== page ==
Figure 3 shows the electrochemical impedance results of Al-356 in 0.5 M NaCl solution carried out at the open circuit potential. It can be seen that impedance diagrams are constituted for at less three time constants, two capacitive loops at high and intermediate frequencies and an inductive loop at low frequencies. However, high dispersion at low frequencies in the impedance diagrams is evident at different conditions of immersion time and amplitude perturbation, making it difficult to observe the inductive loop in any conditions; indicating that for aluminium under this conditions is not possible to reach a steady state in impedance diagrams. Stabilization is not achieved because, as was mention above, the OCP potential is equal to pitting potential and metal surface is changing continually. For this reason the system is permanently at a transient state. So, to obtain define impedance diagrams the time of OCP stabilization must be really high. Some authors suggest up to 96 h of stabilization time.18-20



Effect of hydrodynamic in the corrosion process

As was mentioned before, only the cathodic portion of the polarization curves shows the hydrodynamic's effect on the current density response of the electrochemical system. It means that only the cathodic reaction exhibits mass transport control, related to the oxygen reduction. Additionally, the cathodic reaction controls the overall corrosion process. In order to evaluate the effect of mass transport in the corrosion of the metal, cathodic polarization curves were plotted from the OCP to a cathodic overpotential of -0.4 V. The cathodic limit current density iLCat in the polarization curves occurs when there is a deficiency of the cathodic electroactive species, in this case DO at the metal/electrolyte interface, which causes the current density reaches a stable value independent of the applied potential, and proportional to the concentration of these species, as shown in Figure 1. The linear relationship between iL and rotation speed of the electrode is defined by the Levich equation. Figure 4, shows the relationship iLCat vs ω1/2 for the two electrolyte concentrations of NaCl tested. All iLCat values were taken directly from the cathodic portion of the curves. The iLCat was selected at a potential value of -0.9 V. From this relationship were obtained linear correlation coefficients of 0.96 and 0.99 for 0.5 M NaCl and 0.05 M NaCl, respectively. Although Levich curves do not intercept the origin. This might be because some of the Levich conditions are not fully satisfied, including: stationary conditions and metal surface is not freely accessible and invariant. The first one is because our measures were potentiodynamic, and the second because there is a surface covered with rust and is subject to a process of passivation and repassivation during the process of dissolution.22 These results confirm the dependence of the metal dissolution on transport of dissolved oxygen to the interface metal.



Effect of NaCl concentration on corrosion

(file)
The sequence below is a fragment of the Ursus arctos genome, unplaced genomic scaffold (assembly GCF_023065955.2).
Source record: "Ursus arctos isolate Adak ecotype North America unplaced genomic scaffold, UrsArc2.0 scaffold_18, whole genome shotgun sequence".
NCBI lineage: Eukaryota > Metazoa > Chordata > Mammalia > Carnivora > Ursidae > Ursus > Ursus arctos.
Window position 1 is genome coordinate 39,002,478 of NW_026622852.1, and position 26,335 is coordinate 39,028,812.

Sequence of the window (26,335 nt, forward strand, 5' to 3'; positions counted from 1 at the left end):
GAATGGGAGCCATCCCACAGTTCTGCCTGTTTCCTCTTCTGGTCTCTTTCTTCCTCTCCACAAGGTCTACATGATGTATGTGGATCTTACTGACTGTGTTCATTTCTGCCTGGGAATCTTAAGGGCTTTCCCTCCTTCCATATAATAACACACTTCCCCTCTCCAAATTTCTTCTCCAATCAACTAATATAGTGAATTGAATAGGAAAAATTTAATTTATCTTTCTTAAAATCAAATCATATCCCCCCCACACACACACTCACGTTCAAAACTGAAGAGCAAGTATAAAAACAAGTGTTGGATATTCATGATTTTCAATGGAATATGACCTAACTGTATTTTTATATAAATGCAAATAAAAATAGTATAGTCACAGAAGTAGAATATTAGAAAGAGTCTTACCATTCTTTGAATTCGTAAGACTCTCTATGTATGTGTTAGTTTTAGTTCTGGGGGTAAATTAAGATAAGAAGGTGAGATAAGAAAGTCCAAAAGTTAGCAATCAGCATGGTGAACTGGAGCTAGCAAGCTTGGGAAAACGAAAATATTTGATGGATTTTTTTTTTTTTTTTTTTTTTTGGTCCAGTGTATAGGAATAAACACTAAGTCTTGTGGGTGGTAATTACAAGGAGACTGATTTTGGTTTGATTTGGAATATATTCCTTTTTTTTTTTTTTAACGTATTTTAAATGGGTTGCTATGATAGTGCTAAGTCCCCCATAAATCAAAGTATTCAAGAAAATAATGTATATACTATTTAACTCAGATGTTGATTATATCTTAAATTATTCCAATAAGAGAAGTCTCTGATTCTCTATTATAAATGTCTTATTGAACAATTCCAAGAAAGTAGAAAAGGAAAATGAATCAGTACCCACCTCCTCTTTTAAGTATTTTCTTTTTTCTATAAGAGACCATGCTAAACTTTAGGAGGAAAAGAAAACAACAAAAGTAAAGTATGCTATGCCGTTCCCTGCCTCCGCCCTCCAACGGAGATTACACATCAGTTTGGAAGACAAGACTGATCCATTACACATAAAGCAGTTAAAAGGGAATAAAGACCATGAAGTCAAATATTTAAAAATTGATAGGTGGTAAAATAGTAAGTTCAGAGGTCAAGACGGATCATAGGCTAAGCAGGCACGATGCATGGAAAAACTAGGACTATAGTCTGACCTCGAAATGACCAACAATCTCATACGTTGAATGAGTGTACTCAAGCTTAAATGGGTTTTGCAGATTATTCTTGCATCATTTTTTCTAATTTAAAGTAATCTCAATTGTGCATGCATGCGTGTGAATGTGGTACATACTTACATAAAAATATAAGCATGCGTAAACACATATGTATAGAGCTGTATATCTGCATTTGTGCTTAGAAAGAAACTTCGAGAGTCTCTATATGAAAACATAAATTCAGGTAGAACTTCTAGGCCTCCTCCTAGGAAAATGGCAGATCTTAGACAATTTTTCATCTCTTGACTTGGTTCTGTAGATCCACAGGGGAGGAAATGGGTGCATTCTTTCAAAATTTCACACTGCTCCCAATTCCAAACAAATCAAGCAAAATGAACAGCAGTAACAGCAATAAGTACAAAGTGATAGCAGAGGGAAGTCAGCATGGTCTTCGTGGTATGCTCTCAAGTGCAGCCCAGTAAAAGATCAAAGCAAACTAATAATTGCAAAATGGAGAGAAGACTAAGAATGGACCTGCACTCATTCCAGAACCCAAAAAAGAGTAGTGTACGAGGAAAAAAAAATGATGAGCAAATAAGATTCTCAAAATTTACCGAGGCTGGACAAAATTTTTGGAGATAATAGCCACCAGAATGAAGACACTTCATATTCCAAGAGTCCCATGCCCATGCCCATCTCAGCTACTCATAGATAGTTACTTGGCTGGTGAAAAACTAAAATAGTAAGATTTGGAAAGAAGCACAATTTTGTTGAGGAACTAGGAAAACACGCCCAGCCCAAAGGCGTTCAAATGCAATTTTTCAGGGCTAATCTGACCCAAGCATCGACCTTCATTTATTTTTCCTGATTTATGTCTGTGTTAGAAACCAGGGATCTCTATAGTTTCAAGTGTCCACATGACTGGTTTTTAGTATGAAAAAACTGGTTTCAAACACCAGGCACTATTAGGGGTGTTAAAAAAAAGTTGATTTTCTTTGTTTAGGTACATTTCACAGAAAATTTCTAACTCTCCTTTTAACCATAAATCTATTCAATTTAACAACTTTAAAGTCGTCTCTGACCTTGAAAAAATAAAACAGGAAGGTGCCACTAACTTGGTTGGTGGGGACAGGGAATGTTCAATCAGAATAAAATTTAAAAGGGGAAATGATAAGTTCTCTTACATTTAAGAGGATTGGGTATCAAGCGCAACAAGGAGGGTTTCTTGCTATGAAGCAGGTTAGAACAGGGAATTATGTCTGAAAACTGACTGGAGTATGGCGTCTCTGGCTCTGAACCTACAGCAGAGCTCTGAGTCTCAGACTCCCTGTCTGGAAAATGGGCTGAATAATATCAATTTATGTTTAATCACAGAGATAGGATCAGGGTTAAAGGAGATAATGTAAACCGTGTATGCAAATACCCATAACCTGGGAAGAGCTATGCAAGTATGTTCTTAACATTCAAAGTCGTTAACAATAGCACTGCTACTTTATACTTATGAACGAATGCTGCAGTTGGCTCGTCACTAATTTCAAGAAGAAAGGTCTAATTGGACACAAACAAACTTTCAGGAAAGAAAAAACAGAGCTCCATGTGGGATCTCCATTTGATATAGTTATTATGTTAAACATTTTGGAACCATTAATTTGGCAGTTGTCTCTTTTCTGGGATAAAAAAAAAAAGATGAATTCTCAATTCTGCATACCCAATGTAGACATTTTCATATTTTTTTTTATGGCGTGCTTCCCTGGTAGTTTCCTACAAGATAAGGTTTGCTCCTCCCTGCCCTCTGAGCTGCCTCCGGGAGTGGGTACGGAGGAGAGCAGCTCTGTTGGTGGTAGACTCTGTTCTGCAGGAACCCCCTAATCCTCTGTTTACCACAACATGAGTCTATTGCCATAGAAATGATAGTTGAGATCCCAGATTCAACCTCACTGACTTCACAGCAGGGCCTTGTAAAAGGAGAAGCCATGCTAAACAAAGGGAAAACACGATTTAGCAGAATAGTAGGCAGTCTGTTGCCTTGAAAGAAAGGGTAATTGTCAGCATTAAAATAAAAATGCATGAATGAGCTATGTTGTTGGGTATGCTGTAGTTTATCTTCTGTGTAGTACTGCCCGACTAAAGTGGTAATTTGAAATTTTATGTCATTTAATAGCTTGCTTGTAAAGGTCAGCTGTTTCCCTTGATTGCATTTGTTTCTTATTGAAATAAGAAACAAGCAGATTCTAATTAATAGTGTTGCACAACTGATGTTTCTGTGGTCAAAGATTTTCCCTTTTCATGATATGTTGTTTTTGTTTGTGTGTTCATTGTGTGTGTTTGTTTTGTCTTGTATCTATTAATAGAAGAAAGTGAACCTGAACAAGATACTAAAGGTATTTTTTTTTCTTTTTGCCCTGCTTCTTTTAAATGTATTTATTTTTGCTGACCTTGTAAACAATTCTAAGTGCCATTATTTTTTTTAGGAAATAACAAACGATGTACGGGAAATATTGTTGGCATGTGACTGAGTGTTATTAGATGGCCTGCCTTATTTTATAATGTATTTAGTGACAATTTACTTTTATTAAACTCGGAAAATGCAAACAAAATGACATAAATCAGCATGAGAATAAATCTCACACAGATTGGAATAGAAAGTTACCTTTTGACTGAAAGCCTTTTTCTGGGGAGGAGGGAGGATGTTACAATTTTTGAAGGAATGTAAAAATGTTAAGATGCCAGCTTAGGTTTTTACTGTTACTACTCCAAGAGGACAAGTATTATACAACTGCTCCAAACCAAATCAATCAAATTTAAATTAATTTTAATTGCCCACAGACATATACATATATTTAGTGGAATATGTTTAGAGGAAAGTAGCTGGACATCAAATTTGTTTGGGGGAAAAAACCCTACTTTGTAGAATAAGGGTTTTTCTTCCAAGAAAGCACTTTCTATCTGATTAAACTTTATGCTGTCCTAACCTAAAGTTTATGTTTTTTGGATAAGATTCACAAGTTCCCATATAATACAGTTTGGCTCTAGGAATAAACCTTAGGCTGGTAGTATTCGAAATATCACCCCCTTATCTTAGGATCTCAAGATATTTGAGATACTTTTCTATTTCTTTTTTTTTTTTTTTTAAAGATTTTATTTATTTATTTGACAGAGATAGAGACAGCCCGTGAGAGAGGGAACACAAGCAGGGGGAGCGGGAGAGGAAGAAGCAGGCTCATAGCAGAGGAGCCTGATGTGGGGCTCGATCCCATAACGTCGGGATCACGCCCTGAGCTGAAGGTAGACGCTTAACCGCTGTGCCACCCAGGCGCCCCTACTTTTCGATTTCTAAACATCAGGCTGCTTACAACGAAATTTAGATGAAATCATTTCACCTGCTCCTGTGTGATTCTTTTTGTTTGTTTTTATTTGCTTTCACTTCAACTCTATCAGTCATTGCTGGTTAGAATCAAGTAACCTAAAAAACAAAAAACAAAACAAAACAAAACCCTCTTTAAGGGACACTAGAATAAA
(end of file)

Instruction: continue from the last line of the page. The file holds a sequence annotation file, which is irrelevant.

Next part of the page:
When chlorides are present in the medium, the decrease in the concentration of NaCl is manifested by a shift of corrosion potential towards more positive values and also, a slight increase in the cathodic limiting currents and corrosion currents were observed. This could be explained because in chloride media, increasing of the chloride concentration leads to a decrease in dissolved oxygen concentration.23 That situation results in a corresponding decrease in cathodic limiting current and thus a decrease in the corrosion current or the corrosion rate of metal (iLCat= corrosion rate, by Levich) when high levels of chloride are present. On the other hand, when the chloride concentration decreases in the medium the solubility of oxygen is enhanced and its concentration increases with the consequent increase of both, the cathodic limiting current and the corrosion current. This can be explained by mixed potential theory.24



The behavior exhibited by the polarization curves for Al-356 alloy in chloride media was similar to those reported in literature for others aluminium alloys, where the main form of corrosion for aluminium in chloride solution with neutral pH is pitting corrosion. The corrosion of the Al-356 alloy in chloride solution at neutral pH values did not show the typical zone of passivity that characterizes the corrosion resistance that aluminium presents in alkaline NaCl solution. The open circuit potential of Al-356 alloy in chloride solutions at neutral pH values coincide with the pitting corrosion potential and the dissolution of the metal is enhanced by localized corrosion form. That can be corroborated by the lack of stability in the impedance diagrams at low frequencies.

A lesser amount of NaCl in the solution causes an increase in the dissolved oxygen concentration, which causes the corrosion rate increases. This is because oxygen transport to metal-electrolyte interface is the process that controls the corrosion rate of Al-356 alloy in aqueous neutral NaCl solution and natural aeration.



The authors thank to COLCIENCIAS for the support to carry out this work through the framework of the project "Simulation and development of an economically viable process for producing aluminium foams" Contract No. 1210-452-21201. Authors also thank to the "Programa de Sostenibilidad" of the University of Antioquia for the partial financial support.



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Recebido em 26/8/10; aceito em 28/2/11; publicado na web em 5/5/11